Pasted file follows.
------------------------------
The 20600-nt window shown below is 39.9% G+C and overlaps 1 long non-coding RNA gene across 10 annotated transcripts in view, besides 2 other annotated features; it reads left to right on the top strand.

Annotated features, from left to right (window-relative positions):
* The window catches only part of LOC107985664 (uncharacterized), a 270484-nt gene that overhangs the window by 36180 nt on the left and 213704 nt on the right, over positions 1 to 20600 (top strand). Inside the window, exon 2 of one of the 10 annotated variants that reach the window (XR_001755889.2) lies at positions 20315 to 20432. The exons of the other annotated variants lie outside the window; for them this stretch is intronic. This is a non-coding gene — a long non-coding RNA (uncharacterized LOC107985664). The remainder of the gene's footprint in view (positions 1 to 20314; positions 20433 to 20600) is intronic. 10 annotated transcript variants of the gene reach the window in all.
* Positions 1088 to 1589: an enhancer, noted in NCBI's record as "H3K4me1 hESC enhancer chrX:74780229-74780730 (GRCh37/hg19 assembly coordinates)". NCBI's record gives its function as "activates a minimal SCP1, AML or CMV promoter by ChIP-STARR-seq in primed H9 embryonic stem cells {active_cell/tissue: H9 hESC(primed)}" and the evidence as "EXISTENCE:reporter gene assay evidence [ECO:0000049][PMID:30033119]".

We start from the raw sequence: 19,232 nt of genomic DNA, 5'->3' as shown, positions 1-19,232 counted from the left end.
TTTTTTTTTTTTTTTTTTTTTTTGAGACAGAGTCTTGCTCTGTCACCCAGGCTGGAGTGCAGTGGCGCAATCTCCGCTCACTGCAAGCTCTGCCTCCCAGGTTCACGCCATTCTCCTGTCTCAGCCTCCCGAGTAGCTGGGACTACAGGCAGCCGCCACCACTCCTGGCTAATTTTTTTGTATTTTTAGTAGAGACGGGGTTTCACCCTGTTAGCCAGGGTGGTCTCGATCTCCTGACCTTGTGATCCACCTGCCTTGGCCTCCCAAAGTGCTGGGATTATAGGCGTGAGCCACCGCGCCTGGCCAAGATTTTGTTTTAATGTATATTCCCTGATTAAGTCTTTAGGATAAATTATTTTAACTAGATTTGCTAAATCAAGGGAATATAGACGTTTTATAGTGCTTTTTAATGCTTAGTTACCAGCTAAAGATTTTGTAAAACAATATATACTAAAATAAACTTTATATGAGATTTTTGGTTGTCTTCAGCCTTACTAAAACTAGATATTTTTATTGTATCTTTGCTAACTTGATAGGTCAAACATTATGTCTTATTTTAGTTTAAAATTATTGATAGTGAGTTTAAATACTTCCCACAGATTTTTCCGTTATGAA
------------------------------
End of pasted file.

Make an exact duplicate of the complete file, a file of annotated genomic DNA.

The 20600-nt window shown below is 39.9% G+C and overlaps 1 long non-coding RNA gene across 10 annotated transcripts in view, besides 2 other annotated features; it reads left to right on the top strand.

Annotated features, from left to right (window-relative positions):
* The window catches only part of LOC107985664 (uncharacterized), a 270484-nt gene that overhangs the window by 36180 nt on the left and 213704 nt on the right, over positions 1 to 20600 (top strand). Inside the window, exon 2 of one of the 10 annotated variants that reach the window (XR_001755889.2) lies at positions 20315 to 20432. The exons of the other annotated variants lie outside the window; for them this stretch is intronic. This is a non-coding gene — a long non-coding RNA (uncharacterized LOC107985664). The remainder of the gene's footprint in view (positions 1 to 20314; positions 20433 to 20600) is intronic. 10 annotated transcript variants of the gene reach the window in all.
* Positions 1088 to 1589: an enhancer, noted in NCBI's record as "H3K4me1 hESC enhancer chrX:74780229-74780730 (GRCh37/hg19 assembly coordinates)". NCBI's record gives its function as "activates a minimal SCP1, AML or CMV promoter by ChIP-STARR-seq in primed H9 embryonic stem cells {active_cell/tissue: H9 hESC(primed)}" and the evidence as "EXISTENCE:reporter gene assay evidence [ECO:0000049][PMID:30033119]".

We start from the raw sequence: 19,232 nt of genomic DNA, 5'->3' as shown, positions 1-19,232 counted from the left end.
TTTTTTTTTTTTTTTTTTTTTTTGAGACAGAGTCTTGCTCTGTCACCCAGGCTGGAGTGCAGTGGCGCAATCTCCGCTCACTGCAAGCTCTGCCTCCCAGGTTCACGCCATTCTCCTGTCTCAGCCTCCCGAGTAGCTGGGACTACAGGCAGCCGCCACCACTCCTGGCTAATTTTTTTGTATTTTTAGTAGAGACGGGGTTTCACCCTGTTAGCCAGGGTGGTCTCGATCTCCTGACCTTGTGATCCACCTGCCTTGGCCTCCCAAAGTGCTGGGATTATAGGCGTGAGCCACCGCGCCTGGCCAAGATTTTGTTTTAATGTATATTCCCTGATTAAGTCTTTAGGATAAATTATTTTAACTAGATTTGCTAAATCAAGGGAATATAGACGTTTTATAGTGCTTTTTAATGCTTAGTTACCAGCTAAAGATTTTGTAAAACAATATATACTAAAATAAACTTTATATGAGATTTTTGGTTGTCTTCAGCCTTACTAAAACTAGATATTTTTATTGTATCTTTGCTAACTTGATAGGTCAAACATTATGTCTTATTTTAGTTTAAAATTATTGATAGTGAGTTTAAATACTTCCCACAGATTTTTCCGTTATGAA